With the emergence of COVID-19, there has been an endless surge of warnings and speculations about how the virus affects those with underlying conditions. Diabetes has been mentioned as a condition that puts people at an increased risk for developing the severe symptoms associated with COVID-19. While it is easy to say that diabetes as such is a condition which makes people more susceptible to developing more serious clinical features, what has not been answered is whether it is poorly controlled diabetes (i.e, high blood sugar which is known to weaken one’s immune system) or diabetes as such rather than the associated specific comorbidities which play the most important role.
As with all health discussions, each person brings a variety of factors that impact their clinical outcomes. For example, no two people with type 2 diabetes will have the same stage of the disease, treatment plan, or lifestyle. Therefore, it would be reckless to say that all those affected with diabetes will have the same impact if infected with COVID-19. As research continues into the connection between diabetes and COVID-19, a consensus emerges that, in addition to age, there at least three stronger risk factors than diabetes itself. More specifically, obesity, cardiovascular, and kidney disease are associated with severe course and death among those infected with COVID-19.
Studies have found, for example, that obesity puts people at risk for developing more serious symptoms of COVID-19 partly because those patients tend to carry a significant amount of extra weight in their abdomen, below the diaphragm. Every time you breathe, your diaphragm moves down and with the extra weight, this makes breathing more difficult. While this is the case for any respiratory disease, COVID-19 is also shown to separate the membranes separating lung airway sacs and blood vessels which allow fluid to enter the airways, consequently making it harder for oxygen from the air to get to the blood.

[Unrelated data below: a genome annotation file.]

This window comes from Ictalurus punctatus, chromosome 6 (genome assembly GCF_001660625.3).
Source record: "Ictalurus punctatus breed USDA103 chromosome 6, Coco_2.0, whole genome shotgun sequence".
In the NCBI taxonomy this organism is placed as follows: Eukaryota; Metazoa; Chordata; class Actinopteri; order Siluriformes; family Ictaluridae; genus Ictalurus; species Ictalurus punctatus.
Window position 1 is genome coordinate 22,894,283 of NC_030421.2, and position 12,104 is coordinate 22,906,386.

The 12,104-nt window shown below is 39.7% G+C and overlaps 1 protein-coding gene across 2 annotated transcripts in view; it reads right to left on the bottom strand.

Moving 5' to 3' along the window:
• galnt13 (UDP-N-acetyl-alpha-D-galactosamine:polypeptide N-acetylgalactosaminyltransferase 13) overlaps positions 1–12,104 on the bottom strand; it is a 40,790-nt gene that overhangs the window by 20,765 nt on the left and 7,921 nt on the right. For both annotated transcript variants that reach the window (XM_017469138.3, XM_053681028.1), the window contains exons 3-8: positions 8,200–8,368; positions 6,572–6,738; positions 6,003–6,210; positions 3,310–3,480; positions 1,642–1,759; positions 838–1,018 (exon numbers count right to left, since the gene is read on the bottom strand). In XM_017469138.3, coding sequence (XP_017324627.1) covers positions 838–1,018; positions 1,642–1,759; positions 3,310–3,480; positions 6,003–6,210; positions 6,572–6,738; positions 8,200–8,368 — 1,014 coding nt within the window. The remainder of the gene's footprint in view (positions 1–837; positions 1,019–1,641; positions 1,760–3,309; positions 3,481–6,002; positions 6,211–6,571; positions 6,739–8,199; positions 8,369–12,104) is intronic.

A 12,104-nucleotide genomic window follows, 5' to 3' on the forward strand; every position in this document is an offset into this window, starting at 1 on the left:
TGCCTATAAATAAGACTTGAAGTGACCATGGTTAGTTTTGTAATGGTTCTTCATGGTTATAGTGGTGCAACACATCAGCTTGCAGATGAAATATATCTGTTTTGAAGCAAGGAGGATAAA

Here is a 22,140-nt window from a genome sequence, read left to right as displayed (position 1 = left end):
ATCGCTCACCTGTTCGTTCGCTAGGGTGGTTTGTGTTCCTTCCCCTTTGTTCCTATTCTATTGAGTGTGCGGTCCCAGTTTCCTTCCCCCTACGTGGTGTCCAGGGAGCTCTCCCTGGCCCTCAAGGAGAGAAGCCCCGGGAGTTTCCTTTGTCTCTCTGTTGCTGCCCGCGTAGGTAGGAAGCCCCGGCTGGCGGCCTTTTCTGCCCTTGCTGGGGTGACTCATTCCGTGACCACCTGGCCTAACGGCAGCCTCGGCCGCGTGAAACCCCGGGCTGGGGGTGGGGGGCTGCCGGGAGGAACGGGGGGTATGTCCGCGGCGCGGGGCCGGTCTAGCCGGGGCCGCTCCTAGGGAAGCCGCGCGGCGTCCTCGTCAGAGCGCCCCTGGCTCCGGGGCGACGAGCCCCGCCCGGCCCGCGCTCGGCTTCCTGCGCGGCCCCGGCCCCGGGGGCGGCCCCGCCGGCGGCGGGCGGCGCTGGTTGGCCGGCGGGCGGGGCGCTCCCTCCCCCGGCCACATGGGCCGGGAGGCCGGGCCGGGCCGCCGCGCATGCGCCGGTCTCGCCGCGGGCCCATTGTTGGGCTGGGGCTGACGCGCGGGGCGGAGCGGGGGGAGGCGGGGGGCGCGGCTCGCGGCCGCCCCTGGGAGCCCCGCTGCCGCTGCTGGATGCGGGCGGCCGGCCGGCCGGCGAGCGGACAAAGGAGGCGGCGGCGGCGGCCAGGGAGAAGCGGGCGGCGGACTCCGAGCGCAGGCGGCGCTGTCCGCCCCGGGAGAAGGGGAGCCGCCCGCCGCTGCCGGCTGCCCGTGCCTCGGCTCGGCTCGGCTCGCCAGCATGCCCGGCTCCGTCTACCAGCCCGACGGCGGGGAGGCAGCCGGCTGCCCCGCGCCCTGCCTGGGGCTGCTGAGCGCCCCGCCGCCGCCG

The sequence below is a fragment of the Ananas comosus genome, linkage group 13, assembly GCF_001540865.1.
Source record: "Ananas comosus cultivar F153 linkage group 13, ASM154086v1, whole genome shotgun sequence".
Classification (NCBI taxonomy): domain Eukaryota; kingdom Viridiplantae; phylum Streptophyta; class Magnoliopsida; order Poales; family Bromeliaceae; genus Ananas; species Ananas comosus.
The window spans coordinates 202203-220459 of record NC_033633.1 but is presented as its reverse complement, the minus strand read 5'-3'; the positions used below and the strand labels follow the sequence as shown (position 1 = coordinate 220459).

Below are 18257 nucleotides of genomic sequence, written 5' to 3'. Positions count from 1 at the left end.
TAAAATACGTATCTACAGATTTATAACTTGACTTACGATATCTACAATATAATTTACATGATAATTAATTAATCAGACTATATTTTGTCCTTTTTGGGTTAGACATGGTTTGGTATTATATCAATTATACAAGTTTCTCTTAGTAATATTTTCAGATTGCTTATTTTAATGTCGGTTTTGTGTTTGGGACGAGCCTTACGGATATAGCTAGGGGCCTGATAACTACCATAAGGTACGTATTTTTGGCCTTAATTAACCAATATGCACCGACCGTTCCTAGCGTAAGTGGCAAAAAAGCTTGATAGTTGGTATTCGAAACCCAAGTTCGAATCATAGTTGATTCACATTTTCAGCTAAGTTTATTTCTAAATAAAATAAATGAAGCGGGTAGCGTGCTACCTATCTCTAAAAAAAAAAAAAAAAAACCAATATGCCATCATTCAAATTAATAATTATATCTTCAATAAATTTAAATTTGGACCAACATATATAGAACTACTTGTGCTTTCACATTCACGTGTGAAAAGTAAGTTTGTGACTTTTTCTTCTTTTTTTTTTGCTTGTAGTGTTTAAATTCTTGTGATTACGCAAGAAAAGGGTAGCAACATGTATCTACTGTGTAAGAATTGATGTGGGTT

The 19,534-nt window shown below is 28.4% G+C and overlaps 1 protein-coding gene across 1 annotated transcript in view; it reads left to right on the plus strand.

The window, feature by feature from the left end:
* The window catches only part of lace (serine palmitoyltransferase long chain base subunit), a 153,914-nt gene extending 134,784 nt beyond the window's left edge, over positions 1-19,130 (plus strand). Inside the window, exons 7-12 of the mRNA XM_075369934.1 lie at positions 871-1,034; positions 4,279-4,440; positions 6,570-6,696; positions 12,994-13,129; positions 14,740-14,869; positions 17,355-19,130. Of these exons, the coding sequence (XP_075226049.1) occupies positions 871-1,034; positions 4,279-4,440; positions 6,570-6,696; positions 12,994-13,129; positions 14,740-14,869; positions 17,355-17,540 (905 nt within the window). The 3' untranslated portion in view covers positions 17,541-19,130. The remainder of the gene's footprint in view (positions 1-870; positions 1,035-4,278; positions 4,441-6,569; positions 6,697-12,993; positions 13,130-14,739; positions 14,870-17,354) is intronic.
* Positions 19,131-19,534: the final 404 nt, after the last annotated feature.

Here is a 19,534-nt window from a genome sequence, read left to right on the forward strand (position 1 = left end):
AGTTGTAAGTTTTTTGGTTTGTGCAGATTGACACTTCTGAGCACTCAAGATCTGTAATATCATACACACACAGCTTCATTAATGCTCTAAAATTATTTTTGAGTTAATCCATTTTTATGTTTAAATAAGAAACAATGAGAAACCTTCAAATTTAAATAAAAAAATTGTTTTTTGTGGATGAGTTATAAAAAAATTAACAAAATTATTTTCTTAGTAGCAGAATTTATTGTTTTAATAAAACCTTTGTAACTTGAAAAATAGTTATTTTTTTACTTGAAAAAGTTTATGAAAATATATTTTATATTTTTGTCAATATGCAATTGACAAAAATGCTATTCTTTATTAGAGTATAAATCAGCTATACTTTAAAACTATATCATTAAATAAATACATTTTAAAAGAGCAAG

Another major risk factor is to consider for those who develop severe symptoms or are hospitalized are cardiovascular issues. For instance, many COVID-19 patients develop inflammation of the heart muscle, also referred to as myocarditis. When the heart muscle becomes weak, dangerous irregular heart rhythms may develop, possibly leading to death. It is important to keep in mind, however, that it is still unclear whether the myocarditis is a result of the direct attack from the virus on the heart muscle or due to the person’s overactive immune response to the viral infection.
Lastly, kidney disease has been found to be a predictor of poor outcome from COVID-19. Apparently; severe kidney disease, as seen among those on dialysis, leads to the weakening of the immune system, which makes it harder to fight infections.
Overall, initial studies into the connection between diabetes and COVID-19 point to the above factors and complicating any firm conclusions at this point. While there are many precautions one should prevent infection by COVID-19, in those persons with diabetes it is critical to implement frequent monitoring and best possible management of blood sugar levels.